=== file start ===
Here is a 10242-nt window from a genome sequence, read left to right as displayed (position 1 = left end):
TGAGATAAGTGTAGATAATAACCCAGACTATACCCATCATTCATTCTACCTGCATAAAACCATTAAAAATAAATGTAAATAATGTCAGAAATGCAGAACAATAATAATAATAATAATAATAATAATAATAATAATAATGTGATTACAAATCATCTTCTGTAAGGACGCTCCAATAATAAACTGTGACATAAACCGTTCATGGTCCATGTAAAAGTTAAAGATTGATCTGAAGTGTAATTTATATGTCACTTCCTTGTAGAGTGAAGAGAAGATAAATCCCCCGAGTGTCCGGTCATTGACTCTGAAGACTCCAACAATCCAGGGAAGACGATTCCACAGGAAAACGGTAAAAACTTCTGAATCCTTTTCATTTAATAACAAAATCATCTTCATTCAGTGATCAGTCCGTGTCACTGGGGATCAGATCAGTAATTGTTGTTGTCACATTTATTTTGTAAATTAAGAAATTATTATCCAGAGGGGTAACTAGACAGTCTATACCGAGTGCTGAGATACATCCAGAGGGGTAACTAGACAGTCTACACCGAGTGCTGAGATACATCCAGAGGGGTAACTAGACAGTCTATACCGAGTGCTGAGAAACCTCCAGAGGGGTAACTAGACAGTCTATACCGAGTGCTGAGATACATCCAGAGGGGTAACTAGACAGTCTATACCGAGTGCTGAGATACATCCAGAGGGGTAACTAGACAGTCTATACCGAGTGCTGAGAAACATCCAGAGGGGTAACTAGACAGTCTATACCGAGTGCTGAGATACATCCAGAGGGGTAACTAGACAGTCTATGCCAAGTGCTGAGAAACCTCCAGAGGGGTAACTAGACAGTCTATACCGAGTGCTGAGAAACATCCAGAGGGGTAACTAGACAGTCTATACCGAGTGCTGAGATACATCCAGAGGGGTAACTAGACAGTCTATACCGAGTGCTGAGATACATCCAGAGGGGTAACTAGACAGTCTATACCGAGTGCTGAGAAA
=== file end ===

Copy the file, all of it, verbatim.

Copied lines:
Here is a 10242-nt window from a genome sequence, read left to right as displayed (position 1 = left end):
TGAGATAAGTGTAGATAATAACCCAGACTATACCCATCATTCATTCTACCTGCATAAAACCATTAAAAATAAATGTAAATAATGTCAGAAATGCAGAACAATAATAATAATAATAATAATAATAATAATAATAATAATGTGATTACAAATCATCTTCTGTAAGGACGCTCCAATAATAAACTGTGACATAAACCGTTCATGGTCCATGTAAAAGTTAAAGATTGATCTGAAGTGTAATTTATATGTCACTTCCTTGTAGAGTGAAGAGAAGATAAATCCCCCGAGTGTCCGGTCATTGACTCTGAAGACTCCAACAATCCAGGGAAGACGATTCCACAGGAAAACGGTAAAAACTTCTGAATCCTTTTCATTTAATAACAAAATCATCTTCATTCAGTGATCAGTCCGTGTCACTGGGGATCAGATCAGTAATTGTTGTTGTCACATTTATTTTGTAAATTAAGAAATTATTATCCAGAGGGGTAACTAGACAGTCTATACCGAGTGCTGAGATACATCCAGAGGGGTAACTAGACAGTCTACACCGAGTGCTGAGATACATCCAGAGGGGTAACTAGACAGTCTATACCGAGTGCTGAGAAACCTCCAGAGGGGTAACTAGACAGTCTATACCGAGTGCTGAGATACATCCAGAGGGGTAACTAGACAGTCTATACCGAGTGCTGAGATACATCCAGAGGGGTAACTAGACAGTCTATACCGAGTGCTGAGAAACATCCAGAGGGGTAACTAGACAGTCTATACCGAGTGCTGAGATACATCCAGAGGGGTAACTAGACAGTCTATGCCAAGTGCTGAGAAACCTCCAGAGGGGTAACTAGACAGTCTATACCGAGTGCTGAGAAACATCCAGAGGGGTAACTAGACAGTCTATACCGAGTGCTGAGATACATCCAGAGGGGTAACTAGACAGTCTATACCGAGTGCTGAGATACATCCAGAGGGGTAACTAGACAGTCTATACCGAGTGCTGAGAAA